In this edition of “Behind the Editor’s Curtain” with Don Corrigan, the spotlight is on involvement by the Franciscan Sisters of Our Lady of Perpetual Help in local environmental issues and their thoughts about the recent visit by Pope Francis to the U.S.
Sister Renita Brummer talks with Corrigan about facing the challenges of transitioning to a sustainable lifestyle, which means asking questions like, how to conserve water, reducing plastics usage, and knowing where the food on our dinner table comes from.
The Franciscan Sisters of Our Lady of Perpetual Help tries to share their knowledge about the environment with others, according to Brummer. They offer events like film festivals and public activities at their sustainable farm located south of St. Louis in DeSoto.
Speaking about what she took away from the Pope’s U.S. visit and her time in Washington D.C., Brummer said it was encouraging to see many different types of people come together.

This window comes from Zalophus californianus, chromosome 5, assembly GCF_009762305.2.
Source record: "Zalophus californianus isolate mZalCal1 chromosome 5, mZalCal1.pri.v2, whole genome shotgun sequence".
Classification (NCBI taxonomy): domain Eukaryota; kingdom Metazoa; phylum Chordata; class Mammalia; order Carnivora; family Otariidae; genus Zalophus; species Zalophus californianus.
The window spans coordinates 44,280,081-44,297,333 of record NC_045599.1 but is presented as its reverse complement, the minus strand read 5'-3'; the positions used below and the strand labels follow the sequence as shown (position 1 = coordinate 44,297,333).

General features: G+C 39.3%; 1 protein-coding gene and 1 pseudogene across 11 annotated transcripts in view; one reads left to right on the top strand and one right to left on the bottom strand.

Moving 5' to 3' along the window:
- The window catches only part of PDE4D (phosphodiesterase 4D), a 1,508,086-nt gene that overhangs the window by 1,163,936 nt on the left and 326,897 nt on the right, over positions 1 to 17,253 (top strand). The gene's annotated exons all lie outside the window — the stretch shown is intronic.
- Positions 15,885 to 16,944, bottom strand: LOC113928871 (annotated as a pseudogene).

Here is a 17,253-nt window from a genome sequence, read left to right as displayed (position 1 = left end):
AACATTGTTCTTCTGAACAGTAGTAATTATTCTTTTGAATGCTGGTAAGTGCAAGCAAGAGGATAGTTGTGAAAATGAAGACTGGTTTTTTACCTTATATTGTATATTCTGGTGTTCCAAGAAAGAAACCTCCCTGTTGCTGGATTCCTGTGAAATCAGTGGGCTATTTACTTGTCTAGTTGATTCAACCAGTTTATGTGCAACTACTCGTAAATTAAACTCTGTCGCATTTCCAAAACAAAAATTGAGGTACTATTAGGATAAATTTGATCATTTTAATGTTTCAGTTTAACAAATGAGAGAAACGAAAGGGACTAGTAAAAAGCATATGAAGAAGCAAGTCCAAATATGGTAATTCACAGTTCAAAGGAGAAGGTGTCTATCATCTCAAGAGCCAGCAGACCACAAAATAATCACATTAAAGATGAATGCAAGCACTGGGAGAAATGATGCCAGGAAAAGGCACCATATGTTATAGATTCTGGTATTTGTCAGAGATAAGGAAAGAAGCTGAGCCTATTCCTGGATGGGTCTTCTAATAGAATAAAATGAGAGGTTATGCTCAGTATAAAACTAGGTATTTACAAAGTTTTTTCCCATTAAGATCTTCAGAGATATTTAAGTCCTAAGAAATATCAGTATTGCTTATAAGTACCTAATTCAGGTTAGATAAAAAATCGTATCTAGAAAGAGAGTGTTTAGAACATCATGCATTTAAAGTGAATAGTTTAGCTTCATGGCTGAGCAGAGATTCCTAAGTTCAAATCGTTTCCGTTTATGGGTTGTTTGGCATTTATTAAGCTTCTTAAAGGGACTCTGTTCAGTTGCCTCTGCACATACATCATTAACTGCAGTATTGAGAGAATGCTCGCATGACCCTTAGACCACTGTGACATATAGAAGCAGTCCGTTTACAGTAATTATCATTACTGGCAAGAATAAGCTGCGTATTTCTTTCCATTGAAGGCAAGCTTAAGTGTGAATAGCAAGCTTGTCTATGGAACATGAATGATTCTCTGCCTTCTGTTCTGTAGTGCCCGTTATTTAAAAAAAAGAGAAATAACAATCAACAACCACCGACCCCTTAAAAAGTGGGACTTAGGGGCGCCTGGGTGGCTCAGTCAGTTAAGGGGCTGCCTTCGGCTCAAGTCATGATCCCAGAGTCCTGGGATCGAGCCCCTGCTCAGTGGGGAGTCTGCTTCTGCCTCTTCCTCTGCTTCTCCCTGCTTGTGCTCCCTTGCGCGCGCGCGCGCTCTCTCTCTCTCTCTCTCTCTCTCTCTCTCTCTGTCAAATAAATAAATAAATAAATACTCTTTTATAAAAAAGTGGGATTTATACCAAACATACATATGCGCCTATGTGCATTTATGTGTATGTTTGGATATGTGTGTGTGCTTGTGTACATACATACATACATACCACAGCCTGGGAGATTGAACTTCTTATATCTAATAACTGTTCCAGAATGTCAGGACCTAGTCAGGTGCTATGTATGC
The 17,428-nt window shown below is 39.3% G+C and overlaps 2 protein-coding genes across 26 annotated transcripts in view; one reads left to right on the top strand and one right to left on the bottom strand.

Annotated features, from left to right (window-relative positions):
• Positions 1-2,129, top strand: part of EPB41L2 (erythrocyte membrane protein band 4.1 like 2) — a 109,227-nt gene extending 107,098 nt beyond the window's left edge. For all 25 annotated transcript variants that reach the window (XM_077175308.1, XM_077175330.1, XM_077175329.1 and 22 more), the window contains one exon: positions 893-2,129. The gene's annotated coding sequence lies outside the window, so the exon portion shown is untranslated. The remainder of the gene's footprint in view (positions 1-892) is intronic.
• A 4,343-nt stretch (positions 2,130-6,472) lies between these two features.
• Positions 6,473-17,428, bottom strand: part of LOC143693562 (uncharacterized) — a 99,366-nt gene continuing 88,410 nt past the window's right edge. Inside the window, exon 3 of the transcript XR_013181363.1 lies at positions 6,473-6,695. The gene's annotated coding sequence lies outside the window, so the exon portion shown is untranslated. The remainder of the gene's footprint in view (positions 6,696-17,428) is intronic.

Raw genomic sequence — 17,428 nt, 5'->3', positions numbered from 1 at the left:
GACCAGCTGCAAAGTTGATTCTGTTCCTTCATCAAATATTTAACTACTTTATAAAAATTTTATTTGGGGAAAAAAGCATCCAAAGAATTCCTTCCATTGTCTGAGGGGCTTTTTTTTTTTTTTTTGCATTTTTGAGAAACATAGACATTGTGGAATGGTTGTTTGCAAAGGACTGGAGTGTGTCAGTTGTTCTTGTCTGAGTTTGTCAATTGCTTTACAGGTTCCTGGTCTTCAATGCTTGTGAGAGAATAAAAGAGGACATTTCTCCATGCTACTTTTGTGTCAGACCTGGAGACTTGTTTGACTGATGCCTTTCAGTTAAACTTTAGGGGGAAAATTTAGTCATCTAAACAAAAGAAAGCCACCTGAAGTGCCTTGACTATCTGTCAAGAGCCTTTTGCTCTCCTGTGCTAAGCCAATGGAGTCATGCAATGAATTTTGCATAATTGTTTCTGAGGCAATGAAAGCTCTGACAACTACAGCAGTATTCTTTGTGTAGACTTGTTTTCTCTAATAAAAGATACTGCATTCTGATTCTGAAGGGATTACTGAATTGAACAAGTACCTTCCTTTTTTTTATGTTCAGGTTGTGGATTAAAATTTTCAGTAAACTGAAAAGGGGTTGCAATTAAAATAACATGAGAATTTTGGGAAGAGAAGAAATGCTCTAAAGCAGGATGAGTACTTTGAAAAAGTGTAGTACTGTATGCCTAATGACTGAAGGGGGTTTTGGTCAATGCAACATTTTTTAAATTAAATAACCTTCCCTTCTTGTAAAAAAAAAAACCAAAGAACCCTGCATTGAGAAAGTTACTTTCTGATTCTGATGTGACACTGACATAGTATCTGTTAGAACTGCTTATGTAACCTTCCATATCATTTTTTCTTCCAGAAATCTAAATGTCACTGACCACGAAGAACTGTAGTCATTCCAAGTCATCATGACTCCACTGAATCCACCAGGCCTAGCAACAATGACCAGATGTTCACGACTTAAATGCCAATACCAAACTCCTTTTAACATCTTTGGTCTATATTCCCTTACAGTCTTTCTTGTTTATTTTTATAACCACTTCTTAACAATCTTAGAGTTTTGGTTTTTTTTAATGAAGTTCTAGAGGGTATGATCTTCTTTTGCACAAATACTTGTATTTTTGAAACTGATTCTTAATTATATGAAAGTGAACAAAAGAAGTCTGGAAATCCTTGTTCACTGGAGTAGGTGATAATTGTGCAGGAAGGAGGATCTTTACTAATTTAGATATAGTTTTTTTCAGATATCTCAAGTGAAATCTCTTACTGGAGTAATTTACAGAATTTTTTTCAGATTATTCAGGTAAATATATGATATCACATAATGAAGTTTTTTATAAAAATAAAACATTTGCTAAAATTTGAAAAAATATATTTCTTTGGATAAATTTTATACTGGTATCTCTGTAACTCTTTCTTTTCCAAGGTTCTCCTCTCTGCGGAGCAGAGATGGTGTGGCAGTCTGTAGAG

“To me, it’s a great hope in the goodness of people and the dignity of each person because I saw such a range of thousands of people of various backgrounds, economic levels, ages,” Brummer said. “All (were) there because of a person who can speak the positive message of hope and mercy.”
Pictured above, while in Washington D.C. during Pope Francis’s recent U.S. visit, is Sister Renita Brummer and Sister Norma Pimentel, who was recognized by Pope Francis for her work ministering to immigrants along the U.S. – Mexico border.
Click below to hear the conversation between Sister Brummer and Don Corrigan.
The Franciscan Sisters of Our Lady of Perpetual Help is located in Kirkwood.